With Wall Street stocks closing sharply lower on Tuesday, Chika Uwazie found herself ringing the closing bell of the New York Stock Exchange in an upbeat mood.
“How often do you see blacks ring the bell, especially Africans?” asked the co-founder of Afropolitan, a company looking to create a digital diaspora country on the continent. “That’s why we brought our community into the room.”
As traders — at least those with long positions — head home to lick their wounds, an after-hours event was in full swing at the Big Board, hosted by VanEck, the $50 billion investment manager turned crypto bull, who Bringing together Afro-Polish and international investors. The focus has been on non-fungible tokens (NFTs), which share elements of investment and collaboration.
“We realized that their project was community-centric, like ours,” says Matt Bartlett, head of the NFT community and Web3 at VanEck. The fund manager is co-hosting events with Afropolitan, seeking to combine cryptocurrency with traditional finance.
“Events like this are the story of access,” says Ichi Inziga, co-founder of Afropolitan, “traditionally we can’t even go into a room to see what’s in there.”
The two companies were linked at a CryptoBahamas event in April by Culture Capital, an Afropolitan investor. Since then, they have worked together based on their community-centric approaches, and hosted events to educate people about cryptocurrencies, NFTs, and what a digital country could look like.
The event brought together the Afropolitan network of community members and investors with VanEck employees and NFT holders. The exchange floor was filled with early adopters, childhood friends, and members of the growing VanEck team NFT and Web3. After the bell rang, sliders, chicken sandwiches, and glasses of wine streamed through the exchange board room as images of VanEck’s and Afropolitan’s NFTs captured screens in the 119-year-old room.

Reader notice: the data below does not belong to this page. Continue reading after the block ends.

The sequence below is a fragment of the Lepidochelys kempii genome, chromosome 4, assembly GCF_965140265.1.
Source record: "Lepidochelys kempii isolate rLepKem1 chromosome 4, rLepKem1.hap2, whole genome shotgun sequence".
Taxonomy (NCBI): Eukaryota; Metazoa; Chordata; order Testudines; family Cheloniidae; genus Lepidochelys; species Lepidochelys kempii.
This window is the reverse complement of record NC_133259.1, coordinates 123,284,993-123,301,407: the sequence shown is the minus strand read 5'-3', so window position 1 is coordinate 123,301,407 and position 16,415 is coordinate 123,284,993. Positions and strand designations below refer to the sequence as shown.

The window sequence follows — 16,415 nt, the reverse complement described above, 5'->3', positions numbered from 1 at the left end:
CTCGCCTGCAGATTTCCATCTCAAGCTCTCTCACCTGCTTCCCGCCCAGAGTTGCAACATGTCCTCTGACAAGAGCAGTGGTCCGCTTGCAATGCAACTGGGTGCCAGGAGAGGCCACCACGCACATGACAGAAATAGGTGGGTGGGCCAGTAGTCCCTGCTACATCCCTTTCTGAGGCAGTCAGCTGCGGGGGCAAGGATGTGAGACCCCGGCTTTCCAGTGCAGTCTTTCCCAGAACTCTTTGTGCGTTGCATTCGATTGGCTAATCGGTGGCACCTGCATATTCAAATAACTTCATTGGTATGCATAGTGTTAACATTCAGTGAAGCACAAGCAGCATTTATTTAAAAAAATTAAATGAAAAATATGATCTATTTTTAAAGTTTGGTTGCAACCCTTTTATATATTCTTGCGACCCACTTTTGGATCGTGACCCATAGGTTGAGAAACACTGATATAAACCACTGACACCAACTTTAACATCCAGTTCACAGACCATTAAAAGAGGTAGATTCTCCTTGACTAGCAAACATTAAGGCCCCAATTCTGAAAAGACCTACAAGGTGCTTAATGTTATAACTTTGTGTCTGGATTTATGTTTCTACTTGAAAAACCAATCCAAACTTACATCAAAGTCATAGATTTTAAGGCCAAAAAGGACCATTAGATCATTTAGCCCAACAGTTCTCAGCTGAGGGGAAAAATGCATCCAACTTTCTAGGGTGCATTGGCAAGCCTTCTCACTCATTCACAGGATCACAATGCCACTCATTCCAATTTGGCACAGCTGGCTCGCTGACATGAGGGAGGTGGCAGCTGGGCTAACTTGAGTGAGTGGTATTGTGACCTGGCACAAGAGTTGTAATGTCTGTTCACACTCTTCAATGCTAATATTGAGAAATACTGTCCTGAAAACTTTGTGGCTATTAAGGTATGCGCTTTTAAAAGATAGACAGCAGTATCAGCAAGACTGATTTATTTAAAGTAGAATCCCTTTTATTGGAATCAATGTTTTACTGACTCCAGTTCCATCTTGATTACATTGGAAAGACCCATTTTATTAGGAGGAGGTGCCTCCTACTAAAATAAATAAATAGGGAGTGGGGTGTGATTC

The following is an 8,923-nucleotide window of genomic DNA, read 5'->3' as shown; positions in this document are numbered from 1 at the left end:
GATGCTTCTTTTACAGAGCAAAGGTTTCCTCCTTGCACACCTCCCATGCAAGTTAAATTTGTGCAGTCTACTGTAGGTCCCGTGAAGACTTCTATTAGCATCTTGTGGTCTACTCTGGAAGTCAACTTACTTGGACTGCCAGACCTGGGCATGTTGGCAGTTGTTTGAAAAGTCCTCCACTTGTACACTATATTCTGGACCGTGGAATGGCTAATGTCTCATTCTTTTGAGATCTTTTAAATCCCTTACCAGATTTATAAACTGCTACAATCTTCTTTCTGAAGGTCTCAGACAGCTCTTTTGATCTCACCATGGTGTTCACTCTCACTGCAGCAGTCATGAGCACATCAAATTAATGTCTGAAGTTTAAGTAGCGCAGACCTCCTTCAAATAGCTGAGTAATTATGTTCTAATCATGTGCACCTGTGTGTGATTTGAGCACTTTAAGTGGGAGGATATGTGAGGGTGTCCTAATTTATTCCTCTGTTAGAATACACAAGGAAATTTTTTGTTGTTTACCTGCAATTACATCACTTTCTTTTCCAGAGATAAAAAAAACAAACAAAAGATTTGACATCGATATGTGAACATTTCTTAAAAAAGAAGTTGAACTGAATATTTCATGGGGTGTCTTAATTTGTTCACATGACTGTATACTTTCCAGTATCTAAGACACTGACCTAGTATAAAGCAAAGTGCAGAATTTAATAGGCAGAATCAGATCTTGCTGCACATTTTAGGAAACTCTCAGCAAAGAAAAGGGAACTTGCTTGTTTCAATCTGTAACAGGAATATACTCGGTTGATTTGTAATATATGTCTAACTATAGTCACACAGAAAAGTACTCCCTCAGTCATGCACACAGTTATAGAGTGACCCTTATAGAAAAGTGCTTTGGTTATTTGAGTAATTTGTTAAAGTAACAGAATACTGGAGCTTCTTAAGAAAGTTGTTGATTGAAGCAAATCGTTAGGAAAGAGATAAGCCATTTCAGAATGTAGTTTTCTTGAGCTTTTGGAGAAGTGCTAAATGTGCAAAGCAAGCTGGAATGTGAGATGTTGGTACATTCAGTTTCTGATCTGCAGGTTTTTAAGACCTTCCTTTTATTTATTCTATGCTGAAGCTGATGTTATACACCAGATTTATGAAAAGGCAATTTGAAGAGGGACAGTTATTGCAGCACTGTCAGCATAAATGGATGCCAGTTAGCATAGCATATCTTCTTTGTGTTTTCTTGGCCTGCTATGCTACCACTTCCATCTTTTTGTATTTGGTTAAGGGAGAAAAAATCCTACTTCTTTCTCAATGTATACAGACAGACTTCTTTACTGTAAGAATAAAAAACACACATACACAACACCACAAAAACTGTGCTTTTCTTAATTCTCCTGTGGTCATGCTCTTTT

The bell ringing and the event with VanEck was only part of the Afropolitan seat at the table during a cycle of crypto events in New York City. Uzi was a speaker at this year’s SALT conference and the Afro-Polish founders quickly left Wall Street for their next meeting – a dinner with UN officials.
VanEck’s entry into digital assets is nothing new. It launched a bitcoin futures trading fund in November, when the crypto market peaked at $3 trillion in value. The investment manager then started his first NFT program in May before attempting to launch a US ETF for bitcoin the following month. A decision on the proposal has been delayed by the Securities and Exchange Commission, which has not yet approved a Bitcoin Cash ETF.
Unlike most NFT kits, VanEck’s is categorically non-commercial. Sending the asset manager straight to their wallets, or downing the air, to a few crypto enthusiasts after the first announcement, the asset manager clarified that NFTs are not investments. Means “Digital Souvenirs” that aim to build a community while not going against securities regulations
VanEck NFTs are portraits of Hammy, a caricature of Alexander Hamilton, the first US Secretary of the Treasury, of particular interest to CEO Jan van Eck. The goal of the company’s NFT program is to educate people about the history of the American financial system.
Kristen Capuano, managing director and chief marketing officer at VanEck, sees its digital and digital assets as part of a “forward-looking” value system. “We strive to find these very unique and interesting pockets of the market before they become mainstream,” she adds.
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